FORECAST CONFIDENCE AND ALTERNATE SCENARIOS: Confidence is high for a period of light snow overnight and Friday morning with IFR conditions at GEG-SFF-COE-PUW. Moderate snow intensities are more likely late Friday morning into the afternoon for these same areas with IFR conditions continuing (moderate to high confidence). /SVH

Confidence descriptors: Low - Less than a 30 percent chance Moderate - 30 to 70 percent chance High - Greater than a 70 percent chance

For additional probabilistic information for NWS Spokane airports, please refer to the Aviation Dashboard on our webpage: https://

Spokane 22 32 26 37 28 44 / 40 70 70 80 40 90 Coeur d'Alene 24 32 27 37 28 43 / 60 70 80 90 40 90 Pullman 22 32 28 38 32 44 / 60 80 70 90 50 100 Lewiston 27 38 33 46 37 49 / 50 70 50 80 50 100 Colville 17 30 19 35 18 35 / 40 60 60 80 40 100 Sandpoint 22 28 24 33 25 38 / 60 70 80 90 40 100 Kellogg 25 33 30 36 31 43 / 70 80 80 100 50 100 Moses Lake 23 33 22 39 30 43 / 40 70 30 40 50 70 Wenatchee 25 33 26 39 30 38 / 40 70 50 60 50 80 Omak 24 32 25 40 27 38 / 30 50 50 70 40 80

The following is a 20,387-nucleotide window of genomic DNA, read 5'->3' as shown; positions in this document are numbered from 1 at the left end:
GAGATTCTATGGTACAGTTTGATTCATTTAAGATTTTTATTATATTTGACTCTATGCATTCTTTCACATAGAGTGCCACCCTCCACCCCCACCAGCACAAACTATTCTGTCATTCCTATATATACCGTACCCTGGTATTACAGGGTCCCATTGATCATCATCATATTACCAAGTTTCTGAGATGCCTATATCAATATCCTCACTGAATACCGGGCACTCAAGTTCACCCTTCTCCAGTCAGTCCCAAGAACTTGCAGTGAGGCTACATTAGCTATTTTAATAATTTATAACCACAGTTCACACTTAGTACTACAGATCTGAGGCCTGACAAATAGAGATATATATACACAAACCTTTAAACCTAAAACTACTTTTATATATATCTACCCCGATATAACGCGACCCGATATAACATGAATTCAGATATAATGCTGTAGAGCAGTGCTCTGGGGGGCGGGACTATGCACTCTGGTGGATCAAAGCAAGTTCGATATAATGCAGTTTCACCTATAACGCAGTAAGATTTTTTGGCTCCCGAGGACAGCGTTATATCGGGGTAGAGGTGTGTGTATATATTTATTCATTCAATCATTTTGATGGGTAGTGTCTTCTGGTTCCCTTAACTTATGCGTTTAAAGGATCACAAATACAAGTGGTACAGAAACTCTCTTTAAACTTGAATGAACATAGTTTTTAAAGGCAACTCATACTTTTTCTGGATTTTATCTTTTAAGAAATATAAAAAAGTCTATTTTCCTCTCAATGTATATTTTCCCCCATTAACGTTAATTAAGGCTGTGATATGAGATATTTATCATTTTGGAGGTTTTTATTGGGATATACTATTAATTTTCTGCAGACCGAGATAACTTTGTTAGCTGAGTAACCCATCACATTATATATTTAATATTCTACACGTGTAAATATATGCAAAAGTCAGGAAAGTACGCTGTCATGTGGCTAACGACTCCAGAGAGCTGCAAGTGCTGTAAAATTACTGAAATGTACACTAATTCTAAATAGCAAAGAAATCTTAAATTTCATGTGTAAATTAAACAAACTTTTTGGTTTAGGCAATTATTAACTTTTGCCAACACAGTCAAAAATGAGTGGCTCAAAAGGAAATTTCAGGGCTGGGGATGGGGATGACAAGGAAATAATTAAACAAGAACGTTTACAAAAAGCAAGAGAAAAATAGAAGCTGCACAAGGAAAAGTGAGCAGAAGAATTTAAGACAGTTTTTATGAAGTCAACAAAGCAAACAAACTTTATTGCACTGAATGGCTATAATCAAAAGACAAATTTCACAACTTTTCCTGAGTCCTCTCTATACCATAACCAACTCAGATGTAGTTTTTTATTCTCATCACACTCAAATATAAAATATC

ID...Winter Weather Advisory from 4 AM Friday to 4 PM PST Saturday for Coeur d'Alene Area-Idaho Palouse-Lewis and Southern Nez Perce Counties-Northern Panhandle.

Winter Storm Warning from 4 PM Friday to 4 PM PST Sunday for Central Panhandle Mountains.

WA...Winter Weather Advisory from 4 AM Friday to 4 PM PST Saturday for Northeast Mountains-Okanogan Highlands-Spokane Area- Upper Columbia Basin-Washington Palouse-Waterville Plateau- Wenatchee Area.

Winter Storm Warning from 4 AM Friday to 10 AM PST Sunday for Northeast Blue Mountains.

Winter Storm Warning from 4 AM Friday to 4 AM PST Sunday for Central Chelan County-Western Chelan County-Western Okanogan County.

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AirportDistAgeWind ktVisSkyWeatherTempDewPtRHinHg
KEAT34 sm15 minE 034 smOvercast Mist 28°F28°F100%29.90